Fuzz Dix tells a tale of farms, fun and taking 35 children out in the rain…

As a mum of four boys and a foster son, I have worked out that going outside each day is essential if we are to survive the summer holidays. It doesn’t always have to be far; it doesn’t have to cost money – the parks, the library, the fab free London museums – but getting out of the house and doing something together definitely keeps energy levels under control and helps keep our family on good terms.

little boy in yellow jacket and wellington boots jumping in puddles in an urban street

Whilst I know that getting out and about is essential for our family, it’s not the experience of all children during school holidays.  Here on the Isle of Dogs, our small church has been running the Kids Matter parenting programme (giving mums, dads and caregivers the skills and confidence to build strong families and lasting relationships with their children) for over four years, and seen over 70 parents come through the programme.  Having had the privilege of hearing the stories of a diverse range of precious families, I know that for many parents, the summer holidays are daunting, exhausting, and stressful.  Whether it’s because of health challenges, financial burdens, difficult family dynamics, low confidence, or a host of other reasons, many children may not get further than Asda and will spend much of their time at home on a screen.  So one way in which we have responded to this as a church, is by running holiday clubs.

Every school holiday, we put on a 1, 2 or 3 day holiday club – we don’t have a big team, and have realised that “little and often” gives the local children on our estate something to look forward to in each holiday, rather than chunking it all together for a once-a-year summer extravaganza.  We run it from 10am – 3pm each day and – this is our special ingredient – we hold it at our local city farm!

Mudchute Farm, the biggest city farm in Europe, is 33 acres of fields, ponds and woodland, with a café, stables and ‘small animals’ areas in the middle.  There’s also a barn, and we fill that with children, crafts, worship, Bible teaching, drama and silly games each morning, and then head out into the farm for den building, campfires, nature trails, and feeding the animals, each afternoon.  We are so thankful to have been able to build a partnership with the farm, which has been very generous in giving us the space for free, as they recognise that it’s a community event, open to everyone.  We don’t advertise it openly, but instead rely on relationships that we already have with families in our community, which have often come about through Kids Matter.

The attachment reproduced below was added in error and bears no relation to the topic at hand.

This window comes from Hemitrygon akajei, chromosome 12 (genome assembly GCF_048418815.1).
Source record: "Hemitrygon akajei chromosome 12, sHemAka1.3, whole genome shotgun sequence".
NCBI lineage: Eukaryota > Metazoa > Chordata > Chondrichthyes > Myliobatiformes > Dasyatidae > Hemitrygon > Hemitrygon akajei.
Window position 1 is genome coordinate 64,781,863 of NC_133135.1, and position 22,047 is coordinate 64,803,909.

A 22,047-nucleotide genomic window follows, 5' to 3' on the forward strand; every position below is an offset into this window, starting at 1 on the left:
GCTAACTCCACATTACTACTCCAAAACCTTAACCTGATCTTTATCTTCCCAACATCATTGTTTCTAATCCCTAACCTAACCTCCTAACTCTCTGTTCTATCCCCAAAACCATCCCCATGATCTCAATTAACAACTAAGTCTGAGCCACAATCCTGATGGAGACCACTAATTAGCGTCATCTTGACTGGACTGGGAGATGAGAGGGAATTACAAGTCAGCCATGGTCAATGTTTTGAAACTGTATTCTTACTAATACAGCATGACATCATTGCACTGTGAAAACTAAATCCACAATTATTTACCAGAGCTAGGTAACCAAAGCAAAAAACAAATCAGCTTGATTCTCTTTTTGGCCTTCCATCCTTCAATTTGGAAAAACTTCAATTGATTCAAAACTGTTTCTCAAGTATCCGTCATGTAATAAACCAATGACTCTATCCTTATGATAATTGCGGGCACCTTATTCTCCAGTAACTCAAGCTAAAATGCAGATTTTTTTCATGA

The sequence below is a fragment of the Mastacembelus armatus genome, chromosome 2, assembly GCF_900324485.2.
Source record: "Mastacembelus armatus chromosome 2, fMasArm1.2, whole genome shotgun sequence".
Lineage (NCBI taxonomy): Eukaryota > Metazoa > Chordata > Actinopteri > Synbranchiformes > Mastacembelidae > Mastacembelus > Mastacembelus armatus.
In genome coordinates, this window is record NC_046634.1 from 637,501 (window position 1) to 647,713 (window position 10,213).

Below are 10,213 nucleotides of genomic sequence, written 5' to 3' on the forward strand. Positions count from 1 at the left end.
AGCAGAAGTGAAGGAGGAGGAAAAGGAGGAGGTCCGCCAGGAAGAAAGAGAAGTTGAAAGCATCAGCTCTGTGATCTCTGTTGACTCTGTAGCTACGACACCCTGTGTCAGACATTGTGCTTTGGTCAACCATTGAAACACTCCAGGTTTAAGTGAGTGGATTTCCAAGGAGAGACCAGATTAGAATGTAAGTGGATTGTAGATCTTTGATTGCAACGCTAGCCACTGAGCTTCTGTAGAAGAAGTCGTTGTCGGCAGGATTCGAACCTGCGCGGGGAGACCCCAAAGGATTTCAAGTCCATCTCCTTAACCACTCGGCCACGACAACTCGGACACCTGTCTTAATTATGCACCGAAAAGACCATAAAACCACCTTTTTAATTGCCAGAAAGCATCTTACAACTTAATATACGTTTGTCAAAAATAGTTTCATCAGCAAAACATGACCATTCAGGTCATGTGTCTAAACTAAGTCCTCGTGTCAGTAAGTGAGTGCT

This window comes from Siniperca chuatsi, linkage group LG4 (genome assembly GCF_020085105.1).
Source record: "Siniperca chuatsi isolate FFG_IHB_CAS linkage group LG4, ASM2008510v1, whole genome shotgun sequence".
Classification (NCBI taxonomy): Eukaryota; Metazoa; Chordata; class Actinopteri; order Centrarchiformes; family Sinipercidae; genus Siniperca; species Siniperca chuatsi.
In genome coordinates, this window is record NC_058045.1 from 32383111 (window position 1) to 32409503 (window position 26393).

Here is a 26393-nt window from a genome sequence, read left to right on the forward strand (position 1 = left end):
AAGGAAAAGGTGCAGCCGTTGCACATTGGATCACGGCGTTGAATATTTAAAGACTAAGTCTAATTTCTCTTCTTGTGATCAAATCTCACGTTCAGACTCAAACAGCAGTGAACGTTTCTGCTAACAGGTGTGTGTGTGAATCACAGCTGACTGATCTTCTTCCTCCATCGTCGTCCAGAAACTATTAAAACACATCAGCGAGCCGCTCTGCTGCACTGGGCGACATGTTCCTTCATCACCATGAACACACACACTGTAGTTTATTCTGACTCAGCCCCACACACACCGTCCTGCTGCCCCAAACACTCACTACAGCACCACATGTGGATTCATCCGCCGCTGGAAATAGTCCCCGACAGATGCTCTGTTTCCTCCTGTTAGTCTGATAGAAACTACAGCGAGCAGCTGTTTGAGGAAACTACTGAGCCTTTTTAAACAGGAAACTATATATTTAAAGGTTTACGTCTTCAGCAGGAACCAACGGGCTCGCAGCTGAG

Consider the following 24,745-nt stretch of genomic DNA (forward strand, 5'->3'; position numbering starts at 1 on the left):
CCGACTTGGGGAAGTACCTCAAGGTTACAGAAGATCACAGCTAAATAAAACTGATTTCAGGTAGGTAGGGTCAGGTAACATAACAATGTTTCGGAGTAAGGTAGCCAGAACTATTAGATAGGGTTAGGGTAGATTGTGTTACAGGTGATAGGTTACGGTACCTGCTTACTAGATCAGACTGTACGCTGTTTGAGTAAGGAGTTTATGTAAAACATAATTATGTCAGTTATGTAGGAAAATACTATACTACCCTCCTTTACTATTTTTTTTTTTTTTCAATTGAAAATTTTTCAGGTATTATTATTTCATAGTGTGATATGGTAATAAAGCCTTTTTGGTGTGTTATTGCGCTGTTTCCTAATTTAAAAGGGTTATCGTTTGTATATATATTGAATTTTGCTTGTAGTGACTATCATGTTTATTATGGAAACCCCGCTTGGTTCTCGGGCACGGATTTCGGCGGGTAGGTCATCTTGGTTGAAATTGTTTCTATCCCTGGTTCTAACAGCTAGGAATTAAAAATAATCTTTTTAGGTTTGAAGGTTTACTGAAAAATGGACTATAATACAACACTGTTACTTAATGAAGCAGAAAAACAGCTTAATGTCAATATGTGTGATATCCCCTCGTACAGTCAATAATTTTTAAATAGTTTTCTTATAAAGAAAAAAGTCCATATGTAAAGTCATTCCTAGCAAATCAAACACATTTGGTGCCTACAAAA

For many of the children who attend (we had 35 in August this year), having the opportunity to get muddy, climb trees, run in fields, and feed the animals, is way outside their regular experience.  After three days of cooking marshmallows over a fire and building dens by dragging huge logs, one local Bengali boy told his mum ‘Mummy, I think I can live in the wild now’! Parents regularly tell me that our holiday club is the highlight of the school holidays for their children, and are also so thankful to have a break for themselves.  And this summer, in spite of the heatwave, we spent three days dodging rain – many children arrived without a waterproof coat because they just usually aren’t taken out in the rain, and several were reluctant to go outside when it was raining; but by the end of the three days (spent shrieking for joy as we raced through the woods, listening to thunder booming and watching the rain fall heavily onto the ponds) the children were proud to have been running wild and free, here in our rural corner of London.

Fuzz Dix has worked with children and parents in the council estates of Peckham and the East End since 2000, leading and training teams in churches, schools and community projects. Currently working as a Children’s and Families Pastor at a church on the Isle of Dogs, Fuzz, along with her husband Ed and their four sons, is working hard to transform the local community.

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